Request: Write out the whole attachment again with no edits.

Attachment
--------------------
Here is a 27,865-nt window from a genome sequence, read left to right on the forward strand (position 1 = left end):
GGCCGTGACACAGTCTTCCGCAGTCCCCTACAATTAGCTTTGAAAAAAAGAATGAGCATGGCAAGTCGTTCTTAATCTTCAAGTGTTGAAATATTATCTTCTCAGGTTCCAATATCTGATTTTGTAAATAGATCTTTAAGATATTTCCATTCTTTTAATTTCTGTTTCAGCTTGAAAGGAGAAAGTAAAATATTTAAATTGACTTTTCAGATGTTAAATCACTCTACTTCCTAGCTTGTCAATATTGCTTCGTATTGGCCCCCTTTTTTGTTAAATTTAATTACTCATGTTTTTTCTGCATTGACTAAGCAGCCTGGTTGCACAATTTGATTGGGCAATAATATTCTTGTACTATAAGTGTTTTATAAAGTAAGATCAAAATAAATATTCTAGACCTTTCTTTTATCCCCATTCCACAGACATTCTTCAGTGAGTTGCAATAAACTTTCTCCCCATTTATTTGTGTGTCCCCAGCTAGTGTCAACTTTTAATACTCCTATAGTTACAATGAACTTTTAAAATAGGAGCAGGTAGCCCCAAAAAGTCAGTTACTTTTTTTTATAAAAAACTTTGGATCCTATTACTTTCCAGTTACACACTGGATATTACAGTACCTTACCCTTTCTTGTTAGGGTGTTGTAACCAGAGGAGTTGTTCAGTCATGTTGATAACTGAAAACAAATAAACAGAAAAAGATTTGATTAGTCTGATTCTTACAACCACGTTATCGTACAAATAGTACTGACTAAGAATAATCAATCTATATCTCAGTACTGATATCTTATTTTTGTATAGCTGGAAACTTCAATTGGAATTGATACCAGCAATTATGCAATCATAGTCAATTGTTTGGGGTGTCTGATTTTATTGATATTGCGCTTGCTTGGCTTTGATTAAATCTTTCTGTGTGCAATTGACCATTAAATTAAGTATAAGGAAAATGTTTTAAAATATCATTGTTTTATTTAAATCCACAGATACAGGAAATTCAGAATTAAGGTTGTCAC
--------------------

Here is a 27,865-nt window from a genome sequence, read left to right on the forward strand (position 1 = left end):
GGCCGTGACACAGTCTTCCGCAGTCCCCTACAATTAGCTTTGAAAAAAAGAATGAGCATGGCAAGTCGTTCTTAATCTTCAAGTGTTGAAATATTATCTTCTCAGGTTCCAATATCTGATTTTGTAAATAGATCTTTAAGATATTTCCATTCTTTTAATTTCTGTTTCAGCTTGAAAGGAGAAAGTAAAATATTTAAATTGACTTTTCAGATGTTAAATCACTCTACTTCCTAGCTTGTCAATATTGCTTCGTATTGGCCCCCTTTTTTGTTAAATTTAATTACTCATGTTTTTTCTGCATTGACTAAGCAGCCTGGTTGCACAATTTGATTGGGCAATAATATTCTTGTACTATAAGTGTTTTATAAAGTAAGATCAAAATAAATATTCTAGACCTTTCTTTTATCCCCATTCCACAGACATTCTTCAGTGAGTTGCAATAAACTTTCTCCCCATTTATTTGTGTGTCCCCAGCTAGTGTCAACTTTTAATACTCCTATAGTTACAATGAACTTTTAAAATAGGAGCAGGTAGCCCCAAAAAGTCAGTTACTTTTTTTTATAAAAAACTTTGGATCCTATTACTTTCCAGTTACACACTGGATATTACAGTACCTTACCCTTTCTTGTTAGGGTGTTGTAACCAGAGGAGTTGTTCAGTCATGTTGATAACTGAAAACAAATAAACAGAAAAAGATTTGATTAGTCTGATTCTTACAACCACGTTATCGTACAAATAGTACTGACTAAGAATAATCAATCTATATCTCAGTACTGATATCTTATTTTTGTATAGCTGGAAACTTCAATTGGAATTGATACCAGCAATTATGCAATCATAGTCAATTGTTTGGGGTGTCTGATTTTATTGATATTGCGCTTGCTTGGCTTTGATTAAATCTTTCTGTGTGCAATTGACCATTAAATTAAGTATAAGGAAAATGTTTTAAAATATCATTGTTTTATTTAAATCCACAGATACAGGAAATTCAGAATTAAGGTTGTCAC